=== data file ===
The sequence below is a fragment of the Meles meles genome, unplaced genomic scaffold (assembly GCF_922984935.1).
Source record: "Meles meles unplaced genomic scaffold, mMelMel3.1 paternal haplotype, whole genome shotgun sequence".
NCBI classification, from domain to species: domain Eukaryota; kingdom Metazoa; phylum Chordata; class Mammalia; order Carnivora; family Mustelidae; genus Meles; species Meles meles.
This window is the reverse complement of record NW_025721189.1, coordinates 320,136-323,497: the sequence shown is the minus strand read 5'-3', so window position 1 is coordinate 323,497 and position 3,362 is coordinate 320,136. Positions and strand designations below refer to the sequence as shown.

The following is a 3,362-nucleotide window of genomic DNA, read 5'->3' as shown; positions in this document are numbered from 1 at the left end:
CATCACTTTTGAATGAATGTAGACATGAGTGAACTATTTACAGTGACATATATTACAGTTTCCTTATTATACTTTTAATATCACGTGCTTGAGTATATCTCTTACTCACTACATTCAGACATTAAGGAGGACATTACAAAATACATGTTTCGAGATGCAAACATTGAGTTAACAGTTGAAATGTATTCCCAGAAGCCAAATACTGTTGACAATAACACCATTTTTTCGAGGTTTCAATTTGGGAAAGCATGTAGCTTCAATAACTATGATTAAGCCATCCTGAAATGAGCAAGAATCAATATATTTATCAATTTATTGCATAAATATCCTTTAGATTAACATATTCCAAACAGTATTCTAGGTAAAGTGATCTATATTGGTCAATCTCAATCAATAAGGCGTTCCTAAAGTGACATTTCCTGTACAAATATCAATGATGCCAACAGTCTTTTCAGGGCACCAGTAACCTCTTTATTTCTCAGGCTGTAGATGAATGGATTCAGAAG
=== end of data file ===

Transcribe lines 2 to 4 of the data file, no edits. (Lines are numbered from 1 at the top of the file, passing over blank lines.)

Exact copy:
Source record: "Meles meles unplaced genomic scaffold, mMelMel3.1 paternal haplotype, whole genome shotgun sequence".
NCBI classification, from domain to species: domain Eukaryota; kingdom Metazoa; phylum Chordata; class Mammalia; order Carnivora; family Mustelidae; genus Meles; species Meles meles.
This window is the reverse complement of record NW_025721189.1, coordinates 320,136-323,497: the sequence shown is the minus strand read 5'-3', so window position 1 is coordinate 323,497 and position 3,362 is coordinate 320,136. Positions and strand designations below refer to the sequence as shown.